I'm interested in scads of topics, and it seems I'm always running into interesting tidbits. I'd like to share some with you. I promise they'll always have at least a fleeting relevance to the day at hand.
Was he a criminal, or a folk hero? A little of both. Read the story of Ned Kelly here.
Pictured: Ned Kelly had his portrait taken just before his execution. Photo from the Australian News and Information Bureau, Canberra.
Below: The Kelly gang designed and built their own armor. It wasn't quite good enough, though. This helmet was worn by Dan Kelly. Photo contributed by Petedownunder on Wikimedia Commons under the Creative Commons Attribution-Share Alike license.
Pictured: Branwell's picture of his sisters, left to right: Anne, Emily, and Charlotte. Branwell was in the picture, between Emily and Charlotte, but he painted himself out. You can still faintly see his "ghost."
Vincent Chin was a Chinese-American who was beaten to death with a baseball bat in 1982. His assailant thought he was Japanese, and blamed him for the downturn in the American auto industry. Read article here.
Today is International Steampunk Day. I'm not sure why the date was chosen -- several sources indicate that it's H. G. Wells's birthday, but it's really not. It is, however, the anniversary of the day Charles Babbage proposed his "Difference Engine" to the Royal Society.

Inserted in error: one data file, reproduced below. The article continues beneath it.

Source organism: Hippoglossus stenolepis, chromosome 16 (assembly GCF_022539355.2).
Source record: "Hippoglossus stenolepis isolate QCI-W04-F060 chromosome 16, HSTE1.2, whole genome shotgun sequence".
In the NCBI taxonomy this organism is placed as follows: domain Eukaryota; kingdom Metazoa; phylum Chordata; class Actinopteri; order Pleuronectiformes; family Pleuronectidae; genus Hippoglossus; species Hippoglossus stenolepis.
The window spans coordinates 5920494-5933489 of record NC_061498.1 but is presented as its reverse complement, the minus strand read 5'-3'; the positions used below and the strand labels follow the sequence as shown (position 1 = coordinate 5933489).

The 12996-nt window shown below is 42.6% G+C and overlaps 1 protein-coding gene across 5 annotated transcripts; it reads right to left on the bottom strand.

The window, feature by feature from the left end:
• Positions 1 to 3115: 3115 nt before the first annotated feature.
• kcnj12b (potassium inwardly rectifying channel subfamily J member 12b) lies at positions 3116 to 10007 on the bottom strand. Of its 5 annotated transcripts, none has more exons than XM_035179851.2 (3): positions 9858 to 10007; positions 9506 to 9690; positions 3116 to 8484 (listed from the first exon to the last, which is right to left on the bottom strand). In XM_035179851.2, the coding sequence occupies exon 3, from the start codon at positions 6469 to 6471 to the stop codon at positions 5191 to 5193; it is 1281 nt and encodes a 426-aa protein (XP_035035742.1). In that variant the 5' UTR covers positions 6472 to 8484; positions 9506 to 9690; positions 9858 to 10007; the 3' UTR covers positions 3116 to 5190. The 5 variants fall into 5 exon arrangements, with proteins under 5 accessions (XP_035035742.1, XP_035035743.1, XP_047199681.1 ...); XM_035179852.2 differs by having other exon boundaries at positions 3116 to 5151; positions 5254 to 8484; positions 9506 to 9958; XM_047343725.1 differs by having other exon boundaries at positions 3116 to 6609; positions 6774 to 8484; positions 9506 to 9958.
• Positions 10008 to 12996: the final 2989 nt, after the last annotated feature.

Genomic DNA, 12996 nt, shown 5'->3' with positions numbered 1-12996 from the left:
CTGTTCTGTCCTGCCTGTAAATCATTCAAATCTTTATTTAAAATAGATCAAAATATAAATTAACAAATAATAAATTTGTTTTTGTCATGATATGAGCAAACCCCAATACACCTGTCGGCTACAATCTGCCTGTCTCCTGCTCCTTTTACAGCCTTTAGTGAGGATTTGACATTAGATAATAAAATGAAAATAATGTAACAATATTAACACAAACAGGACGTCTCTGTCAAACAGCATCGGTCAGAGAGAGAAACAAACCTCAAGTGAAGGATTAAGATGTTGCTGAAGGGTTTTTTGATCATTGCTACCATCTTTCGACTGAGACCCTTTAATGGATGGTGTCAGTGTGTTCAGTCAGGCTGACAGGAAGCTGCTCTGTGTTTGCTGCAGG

On this day in 1776, the Continental Congress appointed the Committee of Five to write the Declaration of Independence. So how did all that work out? Read article here.
Pictured: Painting by John Trumbull, 1819. The five gentlemen clustered in the center of the drawing are the Committee of Five. From left to right: John Adams, Roger Sherman, Robert Livingston, Thomas Jefferson, and Benjamin Franklin.
Emily Davison had done some pretty strange things in her life. She'd attacked a man she though was the Chancellor of the Exchequer. (He wasn't.) She'd hidden in a cupboard and spent the night at the House of Commons, just so she could give it as her address on the 1911 census. But her big mistake was running out onto the track at the Epsom Derby, just so she could get a suffragette flag on the King's horse. Read article here.
Pictured: The Emily Davison mishap at the Epsom Derby. Davison later died of her injuries. From the Hulton Archive, 1913.